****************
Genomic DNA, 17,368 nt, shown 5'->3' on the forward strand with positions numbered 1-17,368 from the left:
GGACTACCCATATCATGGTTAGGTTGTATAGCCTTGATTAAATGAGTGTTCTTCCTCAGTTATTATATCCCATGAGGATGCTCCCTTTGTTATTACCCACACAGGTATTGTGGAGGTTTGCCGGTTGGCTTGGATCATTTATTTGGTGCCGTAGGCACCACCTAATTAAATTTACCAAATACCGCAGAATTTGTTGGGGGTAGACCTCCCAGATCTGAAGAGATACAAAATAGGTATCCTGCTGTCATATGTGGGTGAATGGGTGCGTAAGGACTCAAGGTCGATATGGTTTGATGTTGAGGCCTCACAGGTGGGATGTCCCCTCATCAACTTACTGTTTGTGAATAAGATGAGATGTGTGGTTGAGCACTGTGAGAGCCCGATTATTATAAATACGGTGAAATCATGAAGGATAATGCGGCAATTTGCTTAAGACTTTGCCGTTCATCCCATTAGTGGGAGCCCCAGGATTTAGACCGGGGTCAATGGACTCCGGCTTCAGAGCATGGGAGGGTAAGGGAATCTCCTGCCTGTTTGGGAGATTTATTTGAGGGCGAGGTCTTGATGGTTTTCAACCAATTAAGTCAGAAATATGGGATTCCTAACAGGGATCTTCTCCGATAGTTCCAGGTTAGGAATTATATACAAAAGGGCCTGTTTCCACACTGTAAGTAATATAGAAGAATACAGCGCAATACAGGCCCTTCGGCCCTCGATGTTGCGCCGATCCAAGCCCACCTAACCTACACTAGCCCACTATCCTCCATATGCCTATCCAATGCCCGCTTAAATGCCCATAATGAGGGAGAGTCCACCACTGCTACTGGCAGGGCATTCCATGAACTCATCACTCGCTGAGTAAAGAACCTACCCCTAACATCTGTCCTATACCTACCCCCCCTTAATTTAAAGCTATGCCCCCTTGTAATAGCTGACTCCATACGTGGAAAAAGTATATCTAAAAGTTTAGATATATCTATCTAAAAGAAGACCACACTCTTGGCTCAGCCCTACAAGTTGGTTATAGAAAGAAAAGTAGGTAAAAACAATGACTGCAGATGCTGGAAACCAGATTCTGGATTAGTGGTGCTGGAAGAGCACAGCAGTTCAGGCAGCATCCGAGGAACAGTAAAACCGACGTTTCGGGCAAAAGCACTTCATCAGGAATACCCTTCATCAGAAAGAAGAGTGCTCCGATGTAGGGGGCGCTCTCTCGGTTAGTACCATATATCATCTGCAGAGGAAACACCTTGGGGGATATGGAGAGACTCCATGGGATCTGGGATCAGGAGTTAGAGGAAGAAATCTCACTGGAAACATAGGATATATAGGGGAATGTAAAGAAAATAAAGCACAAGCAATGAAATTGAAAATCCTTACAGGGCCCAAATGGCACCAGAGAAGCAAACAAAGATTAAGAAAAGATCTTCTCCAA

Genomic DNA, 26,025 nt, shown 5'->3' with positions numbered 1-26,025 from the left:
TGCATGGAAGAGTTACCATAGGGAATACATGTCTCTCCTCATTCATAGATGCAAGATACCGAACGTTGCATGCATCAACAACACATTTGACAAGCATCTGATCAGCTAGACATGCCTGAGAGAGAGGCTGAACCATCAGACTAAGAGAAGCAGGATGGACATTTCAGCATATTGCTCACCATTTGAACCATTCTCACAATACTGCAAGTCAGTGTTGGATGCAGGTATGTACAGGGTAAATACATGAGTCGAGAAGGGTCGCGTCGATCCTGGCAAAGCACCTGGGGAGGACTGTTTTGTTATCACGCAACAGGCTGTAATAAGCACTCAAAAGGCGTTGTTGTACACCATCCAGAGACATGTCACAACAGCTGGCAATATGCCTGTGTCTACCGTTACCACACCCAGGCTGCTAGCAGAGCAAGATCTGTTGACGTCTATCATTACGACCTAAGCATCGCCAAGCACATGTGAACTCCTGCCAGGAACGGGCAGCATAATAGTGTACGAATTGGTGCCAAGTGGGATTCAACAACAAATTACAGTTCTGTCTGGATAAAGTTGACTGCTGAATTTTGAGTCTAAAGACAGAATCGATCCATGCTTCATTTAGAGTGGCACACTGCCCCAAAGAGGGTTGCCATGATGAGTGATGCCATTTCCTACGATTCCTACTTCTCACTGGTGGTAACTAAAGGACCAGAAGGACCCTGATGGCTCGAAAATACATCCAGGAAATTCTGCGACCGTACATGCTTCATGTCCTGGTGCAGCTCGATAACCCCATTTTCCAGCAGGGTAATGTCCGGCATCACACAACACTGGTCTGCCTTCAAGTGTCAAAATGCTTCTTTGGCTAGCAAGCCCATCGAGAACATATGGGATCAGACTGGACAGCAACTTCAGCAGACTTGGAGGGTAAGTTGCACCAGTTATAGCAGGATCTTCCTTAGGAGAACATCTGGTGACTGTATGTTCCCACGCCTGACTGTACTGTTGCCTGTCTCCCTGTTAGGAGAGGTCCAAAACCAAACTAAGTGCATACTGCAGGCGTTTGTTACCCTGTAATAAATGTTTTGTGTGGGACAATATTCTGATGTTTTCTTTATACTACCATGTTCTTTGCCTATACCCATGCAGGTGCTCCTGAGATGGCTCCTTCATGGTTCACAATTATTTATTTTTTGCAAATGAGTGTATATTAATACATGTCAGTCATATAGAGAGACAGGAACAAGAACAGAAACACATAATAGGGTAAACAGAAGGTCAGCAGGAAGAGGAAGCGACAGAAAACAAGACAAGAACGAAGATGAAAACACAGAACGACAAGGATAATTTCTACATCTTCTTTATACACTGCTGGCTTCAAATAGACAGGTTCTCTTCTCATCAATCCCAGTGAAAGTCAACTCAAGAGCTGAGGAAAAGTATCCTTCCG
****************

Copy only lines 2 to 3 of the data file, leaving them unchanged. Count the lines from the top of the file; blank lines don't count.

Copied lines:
GGACTACCCATATCATGGTTAGGTTGTATAGCCTTGATTAAATGAGTGTTCTTCCTCAGTTATTATATCCCATGAGGATGCTCCCTTTGTTATTACCCACACAGGTATTGTGGAGGTTTGCCGGTTGGCTTGGATCATTTATTTGGTGCCGTAGGCACCACCTAATTAAATTTACCAAATACCGCAGAATTTGTTGGGGGTAGACCTCCCAGATCTGAAGAGATACAAAATAGGTATCCTGCTGTCATATGTGGGTGAATGGGTGCGTAAGGACTCAAGGTCGATATGGTTTGATGTTGAGGCCTCACAGGTGGGATGTCCCCTCATCAACTTACTGTTTGTGAATAAGATGAGATGTGTGGTTGAGCACTGTGAGAGCCCGATTATTATAAATACGGTGAAATCATGAAGGATAATGCGGCAATTTGCTTAAGACTTTGCCGTTCATCCCATTAGTGGGAGCCCCAGGATTTAGACCGGGGTCAATGGACTCCGGCTTCAGAGCATGGGAGGGTAAGGGAATCTCCTGCCTGTTTGGGAGATTTATTTGAGGGCGAGGTCTTGATGGTTTTCAACCAATTAAGTCAGAAATATGGGATTCCTAACAGGGATCTTCTCCGATAGTTCCAGGTTAGGAATTATATACAAAAGGGCCTGTTTCCACACTGTAAGTAATATAGAAGAATACAGCGCAATACAGGCCCTTCGGCCCTCGATGTTGCGCCGATCCAAGCCCACCTAACCTACACTAGCCCACTATCCTCCATATGCCTATCCAATGCCCGCTTAAATGCCCATAATGAGGGAGAGTCCACCACTGCTACTGGCAGGGCATTCCATGAACTCATCACTCGCTGAGTAAAGAACCTACCCCTAACATCTGTCCTATACCTACCCCCCCTTAATTTAAAGCTATGCCCCCTTGTAATAGCTGACTCCATACGTGGAAAAAGTATATCTAAAAGTTTAGATATATCTATCTAAAAGAAGACCACACTCTTGGCTCAGCCCTACAAGTTGGTTATAGAAAGAAAAGTAGGTAAAAACAATGACTGCAGATGCTGGAAACCAGATTCTGGATTAGTGGTGCTGGAAGAGCACAGCAGTTCAGGCAGCATCCGAGGAACAGTAAAACCGACGTTTCGGGCAAAAGCACTTCATCAGGAATACCCTTCATCAGAAAGAAGAGTGCTCCGATGTAGGGGGCGCTCTCTCGGTTAGTACCATATATCATCTGCAGAGGAAACACCTTGGGGGATATGGAGAGACTCCATGGGATCTGGGATCAGGAGTTAGAGGAAGAAATCTCACTGGAAACATAGGATATATAGGGGAATGTAAAGAAAATAAAGCACAAGCAATGAAATTGAAAATCCTTACAGGGCCCAAATGGCACCAGAGAAGCAAACAAAGATTAAGAAAAGATCTTCTCCAA

Genomic DNA, 26,025 nt, shown 5'->3' with positions numbered 1-26,025 from the left: